By Chelsea Matzen, FSMA Project Director
On July 12, 2018, the FDA announced that it is expanding the State Produce Implementation Cooperative Agreement Program for the upcoming fiscal year, bringing the total number of states receiving funding to 46, plus one territory. Added states and territory include: American Samoa, Hawaii, Kentucky, and Mississippi.
Also known as State CAP, the program started in 2016 with $21.8 million in funding provided to 42 participating states. The main goal of funding is to assist states with resources to provide education, outreach, and technical assistance to farmers covered by the FSMA Produce Safety Rule. Additionally, states will use funding to begin implementation and enforcement of the Produce Safety Rule. FDA is committed to educating before and while regulating and this funding to states and territories is part of their commitment to ensuring the resources are there for proper education and outreach prior to implementation and enforcement. This recent expansion increases funding to $32.5 million for states to provide a variety of assistance to farms.
Funding will be used by the states to recruit and train state employees on FSMA and the Produce Safety Rule, provide subsidized training to farmers, develop educational materials, and conduct On-Farm Readiness Reviews (OFRR). OFRRs are a voluntary program developed by the National Association of State Departments of Agriculture (NASDA) to allow farmers to learn about the Produce Safety Rule and determine their level of preparedness for the requirements. An OFRR will be performed by both a state regulatory official and someone from Extension in most cases. They will walk through a farmer’s operation providing feedback that is entirely confidential. No notes from an OFRR will leave that farm. OFRRs are a great way for farmers to assess their readiness for FSMA compliance.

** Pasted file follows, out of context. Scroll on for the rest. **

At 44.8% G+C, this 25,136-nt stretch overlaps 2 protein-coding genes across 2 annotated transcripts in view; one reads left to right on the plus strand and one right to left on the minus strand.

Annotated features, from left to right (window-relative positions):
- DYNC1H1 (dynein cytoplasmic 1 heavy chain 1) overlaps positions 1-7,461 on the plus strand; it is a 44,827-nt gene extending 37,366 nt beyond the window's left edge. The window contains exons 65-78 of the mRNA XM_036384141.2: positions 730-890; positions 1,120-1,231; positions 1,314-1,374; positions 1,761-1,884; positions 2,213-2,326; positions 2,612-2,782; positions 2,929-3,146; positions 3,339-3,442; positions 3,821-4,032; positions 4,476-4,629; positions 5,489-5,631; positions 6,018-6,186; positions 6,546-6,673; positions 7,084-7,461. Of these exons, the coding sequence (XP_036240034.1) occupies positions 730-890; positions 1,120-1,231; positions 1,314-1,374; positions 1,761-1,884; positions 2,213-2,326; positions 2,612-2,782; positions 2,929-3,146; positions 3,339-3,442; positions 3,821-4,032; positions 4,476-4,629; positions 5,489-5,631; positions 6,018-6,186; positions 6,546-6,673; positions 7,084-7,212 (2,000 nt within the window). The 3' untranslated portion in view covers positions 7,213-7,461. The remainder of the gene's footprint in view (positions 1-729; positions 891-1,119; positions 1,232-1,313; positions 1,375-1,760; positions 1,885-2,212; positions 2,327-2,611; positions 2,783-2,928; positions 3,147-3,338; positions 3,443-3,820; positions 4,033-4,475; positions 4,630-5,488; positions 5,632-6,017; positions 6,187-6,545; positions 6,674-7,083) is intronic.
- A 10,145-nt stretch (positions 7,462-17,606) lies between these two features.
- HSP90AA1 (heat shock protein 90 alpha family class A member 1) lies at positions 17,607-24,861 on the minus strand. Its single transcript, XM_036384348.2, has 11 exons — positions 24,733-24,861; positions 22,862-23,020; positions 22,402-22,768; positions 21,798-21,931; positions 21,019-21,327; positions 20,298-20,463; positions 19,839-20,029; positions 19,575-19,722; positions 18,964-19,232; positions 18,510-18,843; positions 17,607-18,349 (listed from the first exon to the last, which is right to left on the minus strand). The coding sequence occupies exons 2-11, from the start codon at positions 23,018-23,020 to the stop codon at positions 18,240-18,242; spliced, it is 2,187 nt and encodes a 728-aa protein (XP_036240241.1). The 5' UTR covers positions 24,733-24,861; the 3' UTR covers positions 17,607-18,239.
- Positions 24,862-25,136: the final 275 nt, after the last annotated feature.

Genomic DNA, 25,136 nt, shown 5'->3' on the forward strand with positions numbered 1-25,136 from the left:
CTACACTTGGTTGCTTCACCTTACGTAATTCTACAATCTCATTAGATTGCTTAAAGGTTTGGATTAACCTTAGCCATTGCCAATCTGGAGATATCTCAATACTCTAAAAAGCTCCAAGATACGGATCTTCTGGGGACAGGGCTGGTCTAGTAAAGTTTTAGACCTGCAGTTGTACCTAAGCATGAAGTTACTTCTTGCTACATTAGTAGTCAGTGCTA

Another activity that states are using funds for is the development of a produce farm inventory. States are working to gather a list of farms covered by the Produce Safety Rule so they can target outreach, education, and inspection activities to those that need it most. Growers who share their information with states will have better access to training and education but also will be on their state’s radar when enforcement and inspection time rolls around.
The only organizations eligible to apply for State CAP funding were state and territory governments with actual or potential regulatory oversight and responsibility for implementing the Produce Safety Rule. These regulatory agencies have mostly been state departments of agriculture but have also included some departments of health.
While the FSMA Produce Safety Rule is a Federal regulation, it is designed to result in an increased level of cooperation between Federal, state, and territorial regulatory agencies. Entities that have received funding through State CAP will be responsible for FSMA enforcement and inspection. In those states that have not received funding: Illinois, North Dakota, South Dakota and Wyoming, FDA will be responsible for FSMA enforcement and inspections.
Growers interested in learning more about education and training in their states can find many local resources on our resources page. There we have a map linking to state regulatory agency or Extension web pages on food safety and FSMA. If your state has not created their updated webpage yet feel free to reach out to us here at LFSC for further information.